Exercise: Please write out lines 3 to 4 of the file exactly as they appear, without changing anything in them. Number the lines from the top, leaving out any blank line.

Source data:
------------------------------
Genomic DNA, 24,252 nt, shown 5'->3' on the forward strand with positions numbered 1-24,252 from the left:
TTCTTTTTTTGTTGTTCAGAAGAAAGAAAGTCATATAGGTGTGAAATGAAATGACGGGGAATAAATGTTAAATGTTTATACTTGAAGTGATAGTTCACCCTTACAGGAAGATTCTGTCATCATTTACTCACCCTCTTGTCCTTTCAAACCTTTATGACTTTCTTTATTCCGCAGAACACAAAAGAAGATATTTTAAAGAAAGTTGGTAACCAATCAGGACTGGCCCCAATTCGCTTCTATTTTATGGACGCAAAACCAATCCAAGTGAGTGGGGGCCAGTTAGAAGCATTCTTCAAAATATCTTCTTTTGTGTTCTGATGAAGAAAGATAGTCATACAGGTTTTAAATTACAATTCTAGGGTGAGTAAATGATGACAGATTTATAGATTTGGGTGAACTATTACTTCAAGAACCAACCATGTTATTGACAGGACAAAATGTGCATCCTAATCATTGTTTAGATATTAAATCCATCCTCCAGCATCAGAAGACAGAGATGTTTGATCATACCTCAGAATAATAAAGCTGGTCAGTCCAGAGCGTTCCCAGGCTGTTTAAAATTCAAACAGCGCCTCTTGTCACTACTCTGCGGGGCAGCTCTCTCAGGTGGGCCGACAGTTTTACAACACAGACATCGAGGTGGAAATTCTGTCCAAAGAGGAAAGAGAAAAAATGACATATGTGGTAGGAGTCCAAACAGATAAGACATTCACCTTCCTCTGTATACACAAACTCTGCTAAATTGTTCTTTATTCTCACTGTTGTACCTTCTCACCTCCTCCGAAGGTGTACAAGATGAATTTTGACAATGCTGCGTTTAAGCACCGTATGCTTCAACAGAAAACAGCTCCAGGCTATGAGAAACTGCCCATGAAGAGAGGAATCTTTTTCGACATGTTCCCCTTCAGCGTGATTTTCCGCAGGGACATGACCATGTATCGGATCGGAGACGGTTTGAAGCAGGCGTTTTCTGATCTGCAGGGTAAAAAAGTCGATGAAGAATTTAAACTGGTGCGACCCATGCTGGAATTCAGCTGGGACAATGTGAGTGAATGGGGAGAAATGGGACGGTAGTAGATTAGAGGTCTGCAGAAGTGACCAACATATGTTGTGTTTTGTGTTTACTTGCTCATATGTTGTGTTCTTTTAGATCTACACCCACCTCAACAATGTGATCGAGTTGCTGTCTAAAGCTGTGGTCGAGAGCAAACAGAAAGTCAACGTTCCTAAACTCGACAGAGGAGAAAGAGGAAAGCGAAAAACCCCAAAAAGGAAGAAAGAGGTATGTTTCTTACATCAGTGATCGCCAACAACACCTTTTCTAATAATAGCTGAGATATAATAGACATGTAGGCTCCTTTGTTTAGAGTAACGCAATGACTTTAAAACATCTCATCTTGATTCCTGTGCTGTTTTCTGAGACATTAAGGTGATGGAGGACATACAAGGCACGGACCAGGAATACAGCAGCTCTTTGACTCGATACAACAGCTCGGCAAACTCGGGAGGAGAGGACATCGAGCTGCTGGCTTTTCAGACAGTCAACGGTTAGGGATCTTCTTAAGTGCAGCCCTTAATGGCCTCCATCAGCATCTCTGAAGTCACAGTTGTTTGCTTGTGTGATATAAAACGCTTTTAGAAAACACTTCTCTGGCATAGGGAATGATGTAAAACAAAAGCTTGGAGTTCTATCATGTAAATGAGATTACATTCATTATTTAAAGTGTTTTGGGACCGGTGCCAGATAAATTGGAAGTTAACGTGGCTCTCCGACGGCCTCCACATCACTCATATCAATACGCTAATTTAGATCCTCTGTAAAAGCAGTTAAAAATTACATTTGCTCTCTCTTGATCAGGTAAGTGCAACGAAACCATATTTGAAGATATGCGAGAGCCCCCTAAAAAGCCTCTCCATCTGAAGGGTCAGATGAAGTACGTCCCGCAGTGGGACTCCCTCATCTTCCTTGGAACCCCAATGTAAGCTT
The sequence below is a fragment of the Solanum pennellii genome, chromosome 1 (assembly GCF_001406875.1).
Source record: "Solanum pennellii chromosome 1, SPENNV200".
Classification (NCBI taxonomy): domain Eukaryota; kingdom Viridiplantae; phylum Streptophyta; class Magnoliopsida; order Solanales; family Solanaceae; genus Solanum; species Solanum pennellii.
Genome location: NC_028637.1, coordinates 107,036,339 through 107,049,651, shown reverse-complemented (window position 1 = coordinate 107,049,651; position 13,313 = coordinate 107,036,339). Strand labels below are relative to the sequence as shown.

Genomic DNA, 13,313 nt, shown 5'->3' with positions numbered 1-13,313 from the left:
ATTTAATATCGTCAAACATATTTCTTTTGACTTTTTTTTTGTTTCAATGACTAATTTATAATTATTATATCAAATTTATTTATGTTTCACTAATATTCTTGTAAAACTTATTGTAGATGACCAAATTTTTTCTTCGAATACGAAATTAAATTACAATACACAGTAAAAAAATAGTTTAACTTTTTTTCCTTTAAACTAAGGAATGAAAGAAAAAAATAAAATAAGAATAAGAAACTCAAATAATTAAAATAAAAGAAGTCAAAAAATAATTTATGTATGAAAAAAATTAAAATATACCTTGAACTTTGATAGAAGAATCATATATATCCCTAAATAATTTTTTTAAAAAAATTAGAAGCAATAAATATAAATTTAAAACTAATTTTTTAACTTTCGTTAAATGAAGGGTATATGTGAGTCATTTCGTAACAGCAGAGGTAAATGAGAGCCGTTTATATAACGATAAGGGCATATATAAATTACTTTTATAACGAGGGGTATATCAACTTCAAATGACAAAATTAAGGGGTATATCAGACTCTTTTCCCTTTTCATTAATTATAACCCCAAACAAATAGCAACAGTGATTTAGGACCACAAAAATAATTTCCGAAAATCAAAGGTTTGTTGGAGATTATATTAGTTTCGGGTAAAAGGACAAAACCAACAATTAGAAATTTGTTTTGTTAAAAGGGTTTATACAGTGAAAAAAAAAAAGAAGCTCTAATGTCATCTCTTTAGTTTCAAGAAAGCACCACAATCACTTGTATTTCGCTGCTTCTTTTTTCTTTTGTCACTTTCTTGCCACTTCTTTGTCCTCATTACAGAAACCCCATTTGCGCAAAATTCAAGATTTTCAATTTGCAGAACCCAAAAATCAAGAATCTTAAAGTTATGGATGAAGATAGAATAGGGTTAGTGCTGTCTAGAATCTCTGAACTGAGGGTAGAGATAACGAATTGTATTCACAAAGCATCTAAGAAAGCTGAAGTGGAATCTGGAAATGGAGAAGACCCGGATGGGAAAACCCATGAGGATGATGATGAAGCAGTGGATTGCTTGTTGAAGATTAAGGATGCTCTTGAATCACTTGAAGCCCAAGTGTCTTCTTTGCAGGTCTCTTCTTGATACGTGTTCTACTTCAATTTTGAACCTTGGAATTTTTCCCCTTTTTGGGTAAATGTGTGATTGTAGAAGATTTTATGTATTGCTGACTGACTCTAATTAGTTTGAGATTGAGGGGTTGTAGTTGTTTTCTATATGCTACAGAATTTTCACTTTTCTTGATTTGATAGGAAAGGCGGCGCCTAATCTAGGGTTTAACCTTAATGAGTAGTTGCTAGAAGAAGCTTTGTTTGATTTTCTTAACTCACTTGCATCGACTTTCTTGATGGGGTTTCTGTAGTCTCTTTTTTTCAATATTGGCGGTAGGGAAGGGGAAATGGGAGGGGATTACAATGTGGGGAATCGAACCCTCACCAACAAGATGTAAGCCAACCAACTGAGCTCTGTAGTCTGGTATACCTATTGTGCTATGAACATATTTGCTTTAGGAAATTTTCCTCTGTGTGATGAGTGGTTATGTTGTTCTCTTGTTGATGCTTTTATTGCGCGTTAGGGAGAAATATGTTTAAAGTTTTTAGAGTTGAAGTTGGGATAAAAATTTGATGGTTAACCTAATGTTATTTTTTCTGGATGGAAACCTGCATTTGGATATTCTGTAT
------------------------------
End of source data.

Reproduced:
The sequence below is a fragment of the Solanum pennellii genome, chromosome 1 (assembly GCF_001406875.1).
Source record: "Solanum pennellii chromosome 1, SPENNV200".